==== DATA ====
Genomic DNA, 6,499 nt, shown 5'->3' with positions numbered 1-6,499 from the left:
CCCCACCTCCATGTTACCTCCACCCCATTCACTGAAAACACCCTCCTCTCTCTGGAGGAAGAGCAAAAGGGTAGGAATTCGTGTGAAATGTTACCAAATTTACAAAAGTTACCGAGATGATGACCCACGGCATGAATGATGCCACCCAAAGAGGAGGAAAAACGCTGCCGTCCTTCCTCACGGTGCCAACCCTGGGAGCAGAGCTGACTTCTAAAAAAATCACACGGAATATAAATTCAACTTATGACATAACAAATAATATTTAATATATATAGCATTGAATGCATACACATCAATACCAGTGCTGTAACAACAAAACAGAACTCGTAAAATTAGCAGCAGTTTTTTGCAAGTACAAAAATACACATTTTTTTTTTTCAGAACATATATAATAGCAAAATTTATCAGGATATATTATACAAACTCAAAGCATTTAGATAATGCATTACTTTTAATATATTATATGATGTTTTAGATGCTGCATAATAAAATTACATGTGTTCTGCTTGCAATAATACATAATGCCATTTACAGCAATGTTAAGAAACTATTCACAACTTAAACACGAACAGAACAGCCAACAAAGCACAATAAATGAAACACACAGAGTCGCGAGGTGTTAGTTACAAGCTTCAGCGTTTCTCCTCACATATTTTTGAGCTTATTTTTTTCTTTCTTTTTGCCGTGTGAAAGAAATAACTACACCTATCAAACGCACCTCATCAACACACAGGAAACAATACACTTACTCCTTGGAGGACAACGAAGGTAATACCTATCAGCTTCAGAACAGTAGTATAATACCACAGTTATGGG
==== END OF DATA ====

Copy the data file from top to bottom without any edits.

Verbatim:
Genomic DNA, 6,499 nt, shown 5'->3' with positions numbered 1-6,499 from the left:
CCCCACCTCCATGTTACCTCCACCCCATTCACTGAAAACACCCTCCTCTCTCTGGAGGAAGAGCAAAAGGGTAGGAATTCGTGTGAAATGTTACCAAATTTACAAAAGTTACCGAGATGATGACCCACGGCATGAATGATGCCACCCAAAGAGGAGGAAAAACGCTGCCGTCCTTCCTCACGGTGCCAACCCTGGGAGCAGAGCTGACTTCTAAAAAAATCACACGGAATATAAATTCAACTTATGACATAACAAATAATATTTAATATATATAGCATTGAATGCATACACATCAATACCAGTGCTGTAACAACAAAACAGAACTCGTAAAATTAGCAGCAGTTTTTTGCAAGTACAAAAATACACATTTTTTTTTTTCAGAACATATATAATAGCAAAATTTATCAGGATATATTATACAAACTCAAAGCATTTAGATAATGCATTACTTTTAATATATTATATGATGTTTTAGATGCTGCATAATAAAATTACATGTGTTCTGCTTGCAATAATACATAATGCCATTTACAGCAATGTTAAGAAACTATTCACAACTTAAACACGAACAGAACAGCCAACAAAGCACAATAAATGAAACACACAGAGTCGCGAGGTGTTAGTTACAAGCTTCAGCGTTTCTCCTCACATATTTTTGAGCTTATTTTTTTCTTTCTTTTTGCCGTGTGAAAGAAATAACTACACCTATCAAACGCACCTCATCAACACACAGGAAACAATACACTTACTCCTTGGAGGACAACGAAGGTAATACCTATCAGCTTCAGAACAGTAGTATAATACCACAGTTATGGG